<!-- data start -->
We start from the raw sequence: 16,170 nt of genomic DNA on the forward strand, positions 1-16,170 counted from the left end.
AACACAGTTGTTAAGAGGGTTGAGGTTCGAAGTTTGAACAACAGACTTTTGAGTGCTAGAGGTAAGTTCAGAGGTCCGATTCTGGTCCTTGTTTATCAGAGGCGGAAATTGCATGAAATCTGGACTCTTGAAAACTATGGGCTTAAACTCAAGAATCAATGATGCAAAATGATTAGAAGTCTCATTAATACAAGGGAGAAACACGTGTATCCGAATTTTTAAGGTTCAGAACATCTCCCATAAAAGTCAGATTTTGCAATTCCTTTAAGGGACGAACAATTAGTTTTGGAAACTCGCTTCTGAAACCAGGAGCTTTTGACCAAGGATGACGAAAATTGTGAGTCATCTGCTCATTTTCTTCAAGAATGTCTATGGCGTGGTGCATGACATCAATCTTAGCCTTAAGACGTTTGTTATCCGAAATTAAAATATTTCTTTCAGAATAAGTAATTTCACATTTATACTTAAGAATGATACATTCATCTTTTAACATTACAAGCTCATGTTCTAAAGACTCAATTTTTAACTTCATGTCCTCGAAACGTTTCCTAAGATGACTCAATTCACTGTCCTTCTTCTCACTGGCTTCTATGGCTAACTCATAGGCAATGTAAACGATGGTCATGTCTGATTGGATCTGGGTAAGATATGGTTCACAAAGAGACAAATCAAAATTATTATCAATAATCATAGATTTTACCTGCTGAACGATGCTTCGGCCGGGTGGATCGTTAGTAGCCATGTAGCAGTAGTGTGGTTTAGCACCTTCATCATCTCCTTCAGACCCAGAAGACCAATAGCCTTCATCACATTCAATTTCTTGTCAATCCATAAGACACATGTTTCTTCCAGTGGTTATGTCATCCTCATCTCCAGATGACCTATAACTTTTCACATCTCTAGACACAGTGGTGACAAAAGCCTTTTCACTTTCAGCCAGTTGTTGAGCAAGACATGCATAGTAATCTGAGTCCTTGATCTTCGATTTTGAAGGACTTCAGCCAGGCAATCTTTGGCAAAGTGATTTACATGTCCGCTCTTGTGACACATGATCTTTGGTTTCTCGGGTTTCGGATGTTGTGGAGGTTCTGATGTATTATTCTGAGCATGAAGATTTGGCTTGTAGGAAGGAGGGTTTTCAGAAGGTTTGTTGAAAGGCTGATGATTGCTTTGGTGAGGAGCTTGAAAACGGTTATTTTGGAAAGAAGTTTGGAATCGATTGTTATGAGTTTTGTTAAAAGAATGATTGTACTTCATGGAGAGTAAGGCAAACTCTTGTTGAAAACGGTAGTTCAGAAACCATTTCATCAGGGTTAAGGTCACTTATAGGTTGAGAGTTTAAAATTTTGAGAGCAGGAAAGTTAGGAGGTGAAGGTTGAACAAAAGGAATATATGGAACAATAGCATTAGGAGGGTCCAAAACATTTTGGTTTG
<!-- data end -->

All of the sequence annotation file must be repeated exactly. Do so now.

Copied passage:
We start from the raw sequence: 16,170 nt of genomic DNA on the forward strand, positions 1-16,170 counted from the left end.
AACACAGTTGTTAAGAGGGTTGAGGTTCGAAGTTTGAACAACAGACTTTTGAGTGCTAGAGGTAAGTTCAGAGGTCCGATTCTGGTCCTTGTTTATCAGAGGCGGAAATTGCATGAAATCTGGACTCTTGAAAACTATGGGCTTAAACTCAAGAATCAATGATGCAAAATGATTAGAAGTCTCATTAATACAAGGGAGAAACACGTGTATCCGAATTTTTAAGGTTCAGAACATCTCCCATAAAAGTCAGATTTTGCAATTCCTTTAAGGGACGAACAATTAGTTTTGGAAACTCGCTTCTGAAACCAGGAGCTTTTGACCAAGGATGACGAAAATTGTGAGTCATCTGCTCATTTTCTTCAAGAATGTCTATGGCGTGGTGCATGACATCAATCTTAGCCTTAAGACGTTTGTTATCCGAAATTAAAATATTTCTTTCAGAATAAGTAATTTCACATTTATACTTAAGAATGATACATTCATCTTTTAACATTACAAGCTCATGTTCTAAAGACTCAATTTTTAACTTCATGTCCTCGAAACGTTTCCTAAGATGACTCAATTCACTGTCCTTCTTCTCACTGGCTTCTATGGCTAACTCATAGGCAATGTAAACGATGGTCATGTCTGATTGGATCTGGGTAAGATATGGTTCACAAAGAGACAAATCAAAATTATTATCAATAATCATAGATTTTACCTGCTGAACGATGCTTCGGCCGGGTGGATCGTTAGTAGCCATGTAGCAGTAGTGTGGTTTAGCACCTTCATCATCTCCTTCAGACCCAGAAGACCAATAGCCTTCATCACATTCAATTTCTTGTCAATCCATAAGACACATGTTTCTTCCAGTGGTTATGTCATCCTCATCTCCAGATGACCTATAACTTTTCACATCTCTAGACACAGTGGTGACAAAAGCCTTTTCACTTTCAGCCAGTTGTTGAGCAAGACATGCATAGTAATCTGAGTCCTTGATCTTCGATTTTGAAGGACTTCAGCCAGGCAATCTTTGGCAAAGTGATTTACATGTCCGCTCTTGTGACACATGATCTTTGGTTTCTCGGGTTTCGGATGTTGTGGAGGTTCTGATGTATTATTCTGAGCATGAAGATTTGGCTTGTAGGAAGGAGGGTTTTCAGAAGGTTTGTTGAAAGGCTGATGATTGCTTTGGTGAGGAGCTTGAAAACGGTTATTTTGGAAAGAAGTTTGGAATCGATTGTTATGAGTTTTGTTAAAAGAATGATTGTACTTCATGGAGAGTAAGGCAAACTCTTGTTGAAAACGGTAGTTCAGAAACCATTTCATCAGGGTTAAGGTCACTTATAGGTTGAGAGTTTAAAATTTTGAGAGCAGGAAAGTTAGGAGGTGAAGGTTGAACAAAAGGAATATATGGAACAATAGCATTAGGAGGGTCCAAAACATTTTGGTTTG